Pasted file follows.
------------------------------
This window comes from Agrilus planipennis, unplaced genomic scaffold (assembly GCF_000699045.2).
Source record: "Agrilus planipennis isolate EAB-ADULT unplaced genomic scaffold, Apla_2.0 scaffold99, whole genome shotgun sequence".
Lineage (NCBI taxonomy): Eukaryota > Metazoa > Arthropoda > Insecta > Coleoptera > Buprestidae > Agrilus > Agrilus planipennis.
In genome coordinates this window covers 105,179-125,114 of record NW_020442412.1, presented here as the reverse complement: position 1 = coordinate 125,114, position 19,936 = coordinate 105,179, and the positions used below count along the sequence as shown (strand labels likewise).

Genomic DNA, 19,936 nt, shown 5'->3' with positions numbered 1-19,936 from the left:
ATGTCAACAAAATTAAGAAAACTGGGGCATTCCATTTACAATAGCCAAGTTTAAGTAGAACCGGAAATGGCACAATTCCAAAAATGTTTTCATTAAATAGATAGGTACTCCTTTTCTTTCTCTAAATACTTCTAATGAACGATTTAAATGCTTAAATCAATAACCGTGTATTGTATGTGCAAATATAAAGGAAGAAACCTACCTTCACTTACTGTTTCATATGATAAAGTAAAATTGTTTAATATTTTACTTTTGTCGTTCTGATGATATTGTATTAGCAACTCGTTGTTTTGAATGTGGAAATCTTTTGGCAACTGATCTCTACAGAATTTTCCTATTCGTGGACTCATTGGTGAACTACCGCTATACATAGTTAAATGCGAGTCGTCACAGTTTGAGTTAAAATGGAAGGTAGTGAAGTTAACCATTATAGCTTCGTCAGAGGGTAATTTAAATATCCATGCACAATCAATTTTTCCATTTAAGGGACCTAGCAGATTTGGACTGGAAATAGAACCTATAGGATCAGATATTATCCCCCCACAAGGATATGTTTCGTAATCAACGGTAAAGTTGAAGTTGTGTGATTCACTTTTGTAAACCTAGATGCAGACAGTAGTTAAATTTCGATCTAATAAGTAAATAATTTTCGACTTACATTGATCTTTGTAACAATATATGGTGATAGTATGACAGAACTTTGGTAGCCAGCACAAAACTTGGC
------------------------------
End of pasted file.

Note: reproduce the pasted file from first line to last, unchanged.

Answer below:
This window comes from Agrilus planipennis, unplaced genomic scaffold (assembly GCF_000699045.2).
Source record: "Agrilus planipennis isolate EAB-ADULT unplaced genomic scaffold, Apla_2.0 scaffold99, whole genome shotgun sequence".
Lineage (NCBI taxonomy): Eukaryota > Metazoa > Arthropoda > Insecta > Coleoptera > Buprestidae > Agrilus > Agrilus planipennis.
In genome coordinates this window covers 105,179-125,114 of record NW_020442412.1, presented here as the reverse complement: position 1 = coordinate 125,114, position 19,936 = coordinate 105,179, and the positions used below count along the sequence as shown (strand labels likewise).

Genomic DNA, 19,936 nt, shown 5'->3' with positions numbered 1-19,936 from the left:
ATGTCAACAAAATTAAGAAAACTGGGGCATTCCATTTACAATAGCCAAGTTTAAGTAGAACCGGAAATGGCACAATTCCAAAAATGTTTTCATTAAATAGATAGGTACTCCTTTTCTTTCTCTAAATACTTCTAATGAACGATTTAAATGCTTAAATCAATAACCGTGTATTGTATGTGCAAATATAAAGGAAGAAACCTACCTTCACTTACTGTTTCATATGATAAAGTAAAATTGTTTAATATTTTACTTTTGTCGTTCTGATGATATTGTATTAGCAACTCGTTGTTTTGAATGTGGAAATCTTTTGGCAACTGATCTCTACAGAATTTTCCTATTCGTGGACTCATTGGTGAACTACCGCTATACATAGTTAAATGCGAGTCGTCACAGTTTGAGTTAAAATGGAAGGTAGTGAAGTTAACCATTATAGCTTCGTCAGAGGGTAATTTAAATATCCATGCACAATCAATTTTTCCATTTAAGGGACCTAGCAGATTTGGACTGGAAATAGAACCTATAGGATCAGATATTATCCCCCCACAAGGATATGTTTCGTAATCAACGGTAAAGTTGAAGTTGTGTGATTCACTTTTGTAAACCTAGATGCAGACAGTAGTTAAATTTCGATCTAATAAGTAAATAATTTTCGACTTACATTGATCTTTGTAACAATATATGGTGATAGTATGACAGAACTTTGGTAGCCAGCACAAAACTTGGC